jmmgarza: How 'bout 9 minutes?
I think the cat steals the scene in the photo with her owner - that er-um author lady ...
ogl: 150/3.6 equivalent of 135 format for 900 USD. Hmmm.
I don't think that 150 mm is PORTRAITS distance.
Hope you realize it is only F3.6 for DOF, not for exposures. This will be a great indoor event lens.
eadrian75: Sometimes i miss the m43 gear i had, but then i see the prices of quality m43 lenses and i don't regret selling and moving up to APS-C.
I never miss the APS DSLR I had. I think you're out of touch with the prices of equivalent Nikon or Canon glass - this aint cheapo kit lens territory, M43 is a serious format and deserves good glass. APS is a dead end with mirrorless because you get no lens size advantage even from skinny little bodies as the NEX so beautifully demonstrates.
evogt500: Stop adding Megapixels!
Wonder how long before someone figures how to hack wi-fi cameras so they can access your GPS so they can stalk you ...?
Anastigmat: A big disappointment. All that hoopla for nothing. A micro 4/3 camera that tries to look like an OM camera cosmetically. Looks like Olympus is unable or unwilling to set itself free from the 4/3 sensor straightjacket. While Nikon just released a full frame DSLR with a 30+ pixels full frame sensor, all that Olympus can do is to offer some old wine in an even older bottle. Wine may get better with age, but camera technology does not.
What a joke, this will sell to photographers who want to a camera that accompanies them while doing things rather than a Nikon millstone that weigh 400% more.
Mssimo: I do like the L-Fn button (Lens custom button)
I hope all lenses from now on have at least one of these.
The L-Fn button on the Olympus is a focus range limiter - it has nothing in common with the Samsung button!
Louis_Dobson: Interesting choice of photo. I shoot FF Nikon these days. I miss my Oly gear. It was half the weight and I could trust it in the wet. Only now that it has, to all intents and purposes, gone, do I find people appreciate the virtues. At the time it was all "This stuff is junk, if you shoot a black cat in a coal cellar there is more noise". Still makes me cross.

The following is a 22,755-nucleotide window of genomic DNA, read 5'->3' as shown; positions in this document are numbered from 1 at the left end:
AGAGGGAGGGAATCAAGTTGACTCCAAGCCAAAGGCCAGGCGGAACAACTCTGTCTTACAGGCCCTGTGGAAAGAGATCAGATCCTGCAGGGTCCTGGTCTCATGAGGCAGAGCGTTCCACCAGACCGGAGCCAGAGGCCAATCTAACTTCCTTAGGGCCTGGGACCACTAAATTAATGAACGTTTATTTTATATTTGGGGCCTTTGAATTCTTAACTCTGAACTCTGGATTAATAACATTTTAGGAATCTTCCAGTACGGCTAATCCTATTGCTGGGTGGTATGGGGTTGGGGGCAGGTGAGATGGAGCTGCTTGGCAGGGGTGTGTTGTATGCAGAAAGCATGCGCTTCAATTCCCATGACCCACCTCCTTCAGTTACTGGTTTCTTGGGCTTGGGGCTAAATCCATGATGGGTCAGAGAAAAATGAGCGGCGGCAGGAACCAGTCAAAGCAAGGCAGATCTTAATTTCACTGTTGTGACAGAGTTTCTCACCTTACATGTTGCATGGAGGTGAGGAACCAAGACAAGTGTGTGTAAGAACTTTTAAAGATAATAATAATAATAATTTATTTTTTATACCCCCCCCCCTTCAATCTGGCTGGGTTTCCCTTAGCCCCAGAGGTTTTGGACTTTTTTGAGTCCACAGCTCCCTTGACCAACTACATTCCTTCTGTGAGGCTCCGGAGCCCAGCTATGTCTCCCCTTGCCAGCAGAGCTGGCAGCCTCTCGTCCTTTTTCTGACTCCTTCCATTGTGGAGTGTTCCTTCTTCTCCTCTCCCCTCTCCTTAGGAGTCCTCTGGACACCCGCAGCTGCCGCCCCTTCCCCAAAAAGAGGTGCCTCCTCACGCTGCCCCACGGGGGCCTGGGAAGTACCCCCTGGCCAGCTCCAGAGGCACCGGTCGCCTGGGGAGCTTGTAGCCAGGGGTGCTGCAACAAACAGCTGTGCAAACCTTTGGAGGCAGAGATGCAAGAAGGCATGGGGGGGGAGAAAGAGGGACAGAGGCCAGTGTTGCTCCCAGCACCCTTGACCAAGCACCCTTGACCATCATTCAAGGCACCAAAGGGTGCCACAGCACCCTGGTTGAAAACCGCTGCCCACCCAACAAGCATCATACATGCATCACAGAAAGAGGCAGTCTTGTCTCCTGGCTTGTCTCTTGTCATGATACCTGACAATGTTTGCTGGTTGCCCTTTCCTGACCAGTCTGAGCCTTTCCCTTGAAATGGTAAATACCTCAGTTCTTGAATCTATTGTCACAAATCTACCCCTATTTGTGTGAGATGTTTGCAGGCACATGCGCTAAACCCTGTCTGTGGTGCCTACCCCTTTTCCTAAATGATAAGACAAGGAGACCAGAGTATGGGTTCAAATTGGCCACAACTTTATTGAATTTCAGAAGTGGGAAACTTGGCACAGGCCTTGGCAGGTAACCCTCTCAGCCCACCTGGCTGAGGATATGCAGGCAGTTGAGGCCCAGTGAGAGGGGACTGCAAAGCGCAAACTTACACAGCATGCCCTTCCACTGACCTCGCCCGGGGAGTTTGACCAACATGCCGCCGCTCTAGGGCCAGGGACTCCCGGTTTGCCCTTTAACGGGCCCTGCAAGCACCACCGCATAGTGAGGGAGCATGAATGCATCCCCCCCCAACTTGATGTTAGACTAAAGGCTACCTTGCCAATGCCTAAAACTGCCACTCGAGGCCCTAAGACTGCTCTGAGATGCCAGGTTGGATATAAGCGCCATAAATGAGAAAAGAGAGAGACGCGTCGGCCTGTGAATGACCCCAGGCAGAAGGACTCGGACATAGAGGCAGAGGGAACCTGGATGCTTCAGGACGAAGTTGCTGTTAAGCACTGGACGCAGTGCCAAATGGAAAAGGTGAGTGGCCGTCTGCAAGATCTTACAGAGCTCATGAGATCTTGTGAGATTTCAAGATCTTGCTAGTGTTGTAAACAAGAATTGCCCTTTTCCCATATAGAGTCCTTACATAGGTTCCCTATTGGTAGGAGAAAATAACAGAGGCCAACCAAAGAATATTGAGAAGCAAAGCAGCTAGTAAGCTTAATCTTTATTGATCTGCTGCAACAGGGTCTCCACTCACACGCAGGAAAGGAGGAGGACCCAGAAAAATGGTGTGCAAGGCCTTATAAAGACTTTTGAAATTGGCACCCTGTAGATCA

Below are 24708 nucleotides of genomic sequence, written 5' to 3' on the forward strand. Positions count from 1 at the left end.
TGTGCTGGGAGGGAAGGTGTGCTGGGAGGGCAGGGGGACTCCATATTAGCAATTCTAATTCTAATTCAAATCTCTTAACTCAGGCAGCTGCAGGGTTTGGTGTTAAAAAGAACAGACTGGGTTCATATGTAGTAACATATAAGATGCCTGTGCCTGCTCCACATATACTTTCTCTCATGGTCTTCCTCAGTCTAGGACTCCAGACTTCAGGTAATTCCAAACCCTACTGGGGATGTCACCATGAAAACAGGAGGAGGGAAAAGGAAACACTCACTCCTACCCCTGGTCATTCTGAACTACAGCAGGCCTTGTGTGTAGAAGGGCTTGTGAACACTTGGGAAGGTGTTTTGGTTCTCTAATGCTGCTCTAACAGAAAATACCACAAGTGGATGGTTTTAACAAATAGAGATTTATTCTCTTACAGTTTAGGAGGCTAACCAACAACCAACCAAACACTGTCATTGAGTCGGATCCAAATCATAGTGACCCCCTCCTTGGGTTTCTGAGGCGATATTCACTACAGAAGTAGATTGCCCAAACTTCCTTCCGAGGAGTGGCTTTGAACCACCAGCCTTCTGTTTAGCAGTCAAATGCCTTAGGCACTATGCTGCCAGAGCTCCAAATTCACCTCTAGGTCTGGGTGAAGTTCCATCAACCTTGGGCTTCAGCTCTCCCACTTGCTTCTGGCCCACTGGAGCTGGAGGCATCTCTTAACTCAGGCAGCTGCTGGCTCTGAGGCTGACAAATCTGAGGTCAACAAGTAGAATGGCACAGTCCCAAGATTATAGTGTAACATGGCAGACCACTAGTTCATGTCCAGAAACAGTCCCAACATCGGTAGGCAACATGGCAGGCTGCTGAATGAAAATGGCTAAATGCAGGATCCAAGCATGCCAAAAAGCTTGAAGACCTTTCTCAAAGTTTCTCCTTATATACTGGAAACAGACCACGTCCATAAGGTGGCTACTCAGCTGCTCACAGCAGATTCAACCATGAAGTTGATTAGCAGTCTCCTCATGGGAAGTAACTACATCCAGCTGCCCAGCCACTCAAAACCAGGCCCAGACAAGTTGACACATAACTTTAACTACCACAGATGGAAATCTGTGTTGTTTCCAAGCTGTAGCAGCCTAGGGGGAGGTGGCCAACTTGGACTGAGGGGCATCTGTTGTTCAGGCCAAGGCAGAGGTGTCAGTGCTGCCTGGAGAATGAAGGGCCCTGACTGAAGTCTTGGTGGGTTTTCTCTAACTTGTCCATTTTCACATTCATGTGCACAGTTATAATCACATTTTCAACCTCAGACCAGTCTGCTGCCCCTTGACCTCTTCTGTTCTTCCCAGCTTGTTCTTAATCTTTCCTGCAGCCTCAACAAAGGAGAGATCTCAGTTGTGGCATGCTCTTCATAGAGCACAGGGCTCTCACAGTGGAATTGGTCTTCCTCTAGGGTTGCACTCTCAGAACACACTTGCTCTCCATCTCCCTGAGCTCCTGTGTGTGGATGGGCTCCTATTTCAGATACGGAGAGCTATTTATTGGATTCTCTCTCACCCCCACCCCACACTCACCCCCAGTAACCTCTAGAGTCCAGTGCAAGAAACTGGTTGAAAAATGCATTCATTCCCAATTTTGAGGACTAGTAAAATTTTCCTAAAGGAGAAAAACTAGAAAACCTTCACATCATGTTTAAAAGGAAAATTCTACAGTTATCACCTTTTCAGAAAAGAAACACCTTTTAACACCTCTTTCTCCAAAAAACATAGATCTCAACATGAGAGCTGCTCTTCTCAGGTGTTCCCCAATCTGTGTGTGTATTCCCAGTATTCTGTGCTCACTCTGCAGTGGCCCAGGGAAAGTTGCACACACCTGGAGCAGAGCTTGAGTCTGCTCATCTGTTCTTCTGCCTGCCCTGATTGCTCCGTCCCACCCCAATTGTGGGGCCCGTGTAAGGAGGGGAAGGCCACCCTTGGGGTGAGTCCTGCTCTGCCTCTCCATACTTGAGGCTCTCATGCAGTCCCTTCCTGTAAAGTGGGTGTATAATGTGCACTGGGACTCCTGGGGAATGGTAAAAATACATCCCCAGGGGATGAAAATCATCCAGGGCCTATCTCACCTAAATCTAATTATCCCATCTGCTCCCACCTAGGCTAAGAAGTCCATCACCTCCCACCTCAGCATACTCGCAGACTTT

Totally agree, Louis. I am finding paying less importance to high ISO and magapixels because frankly any halfway decent sensor of 10-12 MP is entirely adequate for the magazines I publish with. The stress for me is now on issues like size, sealing, handling.In the last 5-6 years I have destroyed 4-5 powershots, one Olympus E-1 and a Pentax K-7 through water related incidents.The K-7 stood up to one total immersion of over 5 seconds when I slipped during a river crossing. It survived many fishing trips being splashed with saltwater and fish slime. But by the end of a year the seals were all being to fail in the lens and arounf the body. I think that is the biggest issue that isn't emphasised by camera makers - unlike normal cameras, WR equipment must be constantly monitored for seal integrity and seals replaced at first sign of failure. For DSLRs I near saltwater I'd not trust the camera body or lens sealing that much, better to work on some sort of cover/housing.
Sdaniella: E-3 is 'compact'??? hahaha, u guys r funny.
Nobody said the E-3 was a compact, and there is nothing saying the "Survival" article is only about compact cameras .. so what is your comment about?
I reckon this will be easily the most popular of the 3rd generation, and not just on the price - more modern design, fast AF, good amount of direct buttons, tilty screen,more compact profile and lighter weight will differentiate from bigger, more expensive EP3 and utterly basic EPM1.But I'll still be getting the E-P3 :)